ROCHESTER — It may have been one of Rochester’s best-kept secrets throughout the last six months of planning.
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But staff at Ibero-American Action League, leaders of the Hispanic community and friends of Father Laurence Tracy pulled off a surprise when he walked into a Feb. 13 ceremony naming Ibero’s office building at 817 E. Main St. in his honor.
Father Tracy is one of the founders of the agency, which celebrates its 50th anniversary this year. So it only seemed a fitting time to bestow him with the honor, Ibero officials and friends said during the ceremony in the building’s lobby. The “Laurence Tracy Administration Building” sign and portrait were unveiled after proclamations were read by representatives of state senators Richard Funke and Joseph Robach, Deputy Mayor Cedric Alexander and Monroe County Executive Cheryl DiNolfo.
The joint city-county proclamation called Father Tracy “a true street minister and model advocate: One who walks the walk with humility and love for those he serves” and named Feb. 13 as Father Laurence Tracy Day. DiNolfo joked that it should be Father Tracy month.
Father Tracy’s work has not only helped to improve the lives of Hispanics but many others in the community as well, she said.
“When you make a difference and impact on one person or one segment of the community, that impact is felt or resonates throughout the entire community,” DiNolfo added. “There is a huge ripple effect when good things happen or good things are done. … Certainly, Father Tracy has done that for our community, whether fighting for rights of Latinos or of civil rights, equality or justice, you set the bar very high.”
DiNolfo said Father Tracy is a dedicated public servant and servant of God.
“I encourage others to follow the work he’s done in the betterment of the community,” she said.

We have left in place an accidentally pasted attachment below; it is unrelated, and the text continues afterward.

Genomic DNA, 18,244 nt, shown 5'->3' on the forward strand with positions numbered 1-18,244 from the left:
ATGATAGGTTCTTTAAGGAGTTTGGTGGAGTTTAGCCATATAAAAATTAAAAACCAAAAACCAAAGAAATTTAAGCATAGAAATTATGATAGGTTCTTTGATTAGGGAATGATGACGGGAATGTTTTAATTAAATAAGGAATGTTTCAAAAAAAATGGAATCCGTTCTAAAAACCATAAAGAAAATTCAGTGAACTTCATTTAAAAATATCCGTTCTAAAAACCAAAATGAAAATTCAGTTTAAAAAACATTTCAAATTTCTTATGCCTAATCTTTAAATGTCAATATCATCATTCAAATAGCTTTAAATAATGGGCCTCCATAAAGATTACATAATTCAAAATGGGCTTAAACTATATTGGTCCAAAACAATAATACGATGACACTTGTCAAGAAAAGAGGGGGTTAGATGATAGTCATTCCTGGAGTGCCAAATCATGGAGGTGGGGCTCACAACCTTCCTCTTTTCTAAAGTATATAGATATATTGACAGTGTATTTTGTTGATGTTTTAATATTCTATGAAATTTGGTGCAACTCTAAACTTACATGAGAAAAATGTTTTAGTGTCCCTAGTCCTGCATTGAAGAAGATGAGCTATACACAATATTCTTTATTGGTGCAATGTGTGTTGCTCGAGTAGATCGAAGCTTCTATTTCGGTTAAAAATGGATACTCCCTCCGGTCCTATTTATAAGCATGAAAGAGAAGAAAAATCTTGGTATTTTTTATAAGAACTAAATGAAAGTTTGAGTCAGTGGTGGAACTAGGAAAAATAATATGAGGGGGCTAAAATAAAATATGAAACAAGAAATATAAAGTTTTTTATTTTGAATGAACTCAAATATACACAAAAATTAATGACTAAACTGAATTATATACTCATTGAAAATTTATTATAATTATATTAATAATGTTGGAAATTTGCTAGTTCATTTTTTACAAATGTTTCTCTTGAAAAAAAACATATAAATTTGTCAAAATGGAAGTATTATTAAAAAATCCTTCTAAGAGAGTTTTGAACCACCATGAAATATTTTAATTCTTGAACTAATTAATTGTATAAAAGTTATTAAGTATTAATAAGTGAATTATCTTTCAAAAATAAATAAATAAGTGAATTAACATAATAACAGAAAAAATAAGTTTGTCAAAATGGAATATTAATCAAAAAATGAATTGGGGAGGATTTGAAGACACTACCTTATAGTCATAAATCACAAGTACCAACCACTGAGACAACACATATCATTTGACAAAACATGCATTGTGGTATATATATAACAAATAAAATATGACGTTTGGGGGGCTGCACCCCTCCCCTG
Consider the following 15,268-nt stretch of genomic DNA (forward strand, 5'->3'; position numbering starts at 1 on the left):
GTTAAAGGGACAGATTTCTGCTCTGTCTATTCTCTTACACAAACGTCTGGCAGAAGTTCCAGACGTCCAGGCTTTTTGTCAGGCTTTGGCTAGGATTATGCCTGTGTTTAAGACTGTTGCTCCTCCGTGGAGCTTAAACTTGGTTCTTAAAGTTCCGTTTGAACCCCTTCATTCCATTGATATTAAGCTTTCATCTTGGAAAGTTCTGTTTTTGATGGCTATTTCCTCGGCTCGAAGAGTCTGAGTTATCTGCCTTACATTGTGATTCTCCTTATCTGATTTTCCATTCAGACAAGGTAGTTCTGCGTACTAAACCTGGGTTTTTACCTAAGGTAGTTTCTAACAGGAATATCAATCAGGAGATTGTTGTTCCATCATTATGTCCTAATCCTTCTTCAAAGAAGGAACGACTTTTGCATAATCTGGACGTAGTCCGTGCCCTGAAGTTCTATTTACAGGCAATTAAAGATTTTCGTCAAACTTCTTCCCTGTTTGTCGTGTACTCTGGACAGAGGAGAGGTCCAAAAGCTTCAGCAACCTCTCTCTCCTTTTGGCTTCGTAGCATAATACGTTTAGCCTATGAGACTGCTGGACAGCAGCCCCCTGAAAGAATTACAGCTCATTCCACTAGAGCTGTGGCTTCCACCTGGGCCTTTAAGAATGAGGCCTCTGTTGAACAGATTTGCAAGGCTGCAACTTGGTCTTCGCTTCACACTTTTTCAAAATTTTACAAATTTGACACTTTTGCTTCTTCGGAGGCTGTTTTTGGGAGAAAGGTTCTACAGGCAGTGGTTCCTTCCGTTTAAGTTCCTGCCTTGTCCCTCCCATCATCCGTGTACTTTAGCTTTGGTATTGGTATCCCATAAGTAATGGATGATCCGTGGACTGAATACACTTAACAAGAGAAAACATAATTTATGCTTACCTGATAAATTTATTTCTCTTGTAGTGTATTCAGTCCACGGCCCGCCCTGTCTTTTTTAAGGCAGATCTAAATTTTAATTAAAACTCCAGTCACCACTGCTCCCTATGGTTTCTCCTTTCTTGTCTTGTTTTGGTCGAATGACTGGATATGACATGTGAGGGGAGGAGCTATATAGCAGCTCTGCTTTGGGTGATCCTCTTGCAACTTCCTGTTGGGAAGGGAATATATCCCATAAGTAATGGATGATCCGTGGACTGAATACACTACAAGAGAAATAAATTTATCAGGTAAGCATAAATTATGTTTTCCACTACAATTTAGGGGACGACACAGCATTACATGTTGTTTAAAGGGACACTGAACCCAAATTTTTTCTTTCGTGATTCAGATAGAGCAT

During the ceremony, Father Tracy joked that his greatest sin is pride and that he had made a promise to be more humble, but that the event was making it difficult to do so.
“I’ll start tomorrow,” he joked.
In his remarks, the priest also explained that his voice was hoarse due to ALS, also known as Lou Gehrig’s disease, with which he was diagnosed a few months ago. But he remained lighthearted in speaking about his condition, quipping, “We ain’t dead yet,” to great applause.
Father Tracy downplayed his own importance in Ibero’s establishment in 1968, but noted he did serve the important role of supporting local Hispanic leaders. He said he was mindful to not be “the great white savior,” and gave credit to such community pioneers as Julio Vázquez Sr., Edwin Rivera, Domingo Martínez and Domingo Garcia.
“They were my teachers, my mentors, who taught me about what the community needed and how to fight for it,” Father Tracy said.
The priest said that the agency needed more buildings to dedicate to all other deserving community leaders, and noted that Ibero’s work is not done in terms of addressing disparities in bilingual education, housing and health care.
“Together, let’s continue the struggle: Adelante la lucha,” he said.
The dedication ceremony included the performance of a song written for him and performed by Johnny Vega, who was joined by Freddy and José Gonzalez.
The many accolades for the priest were well deserved, said Julio Vázquez, a former Ibero president whose father helped establish the agency.
During the last 52 years, Father Tracy has been involved with every effort, organization, movement and task force that has been established in the community with the goal of improving the community for Hispanics, Vázquez added.
“I’ve been a better person and a better leader because of your example and advice,” he told Father Tracy Feb. 13, fighting back tears. “I could not have asked for a better mentor.”
The priest was not only instrumental in helping to launch Ibero, but in the late 1960s also convinced the Diocese of Rochester to create the Spanish Apostolate office, Vázquez noted. The work of that office is now part of the Diocese of Rochester’s Office for Cultural Diversity.
“In mastering the Spanish language and Puerto Rican culture, you’d think he was a real Puerto Rican,” Vázquez said. “In fact, he is Puerto Rican … (and) knows more about Puerto Rico and Puerto Rican culture than many of us.”
Hilda Rosario Escher thanked Father Tracy for all the support he has provided to her as the current president and CEO of Ibero and called him a powerful voice for Hispanics. The priest never declined an invitation to any meeting where he was needed, she said, adding that she is proud to have Ibero name the building after him.
“He is someone who has dedicated his entire life to helping others,” she said. “His work in the Latino community has brought about important changes in some of the areas we most struggle with … and gave us a voice.”
Father Tracy has taught her and the Latino community well about fighting for its rights, said Mercedes Vázquez-Simmons, who said she has known the priest her entire life.
“We’ll continue to fight in your name,” she said.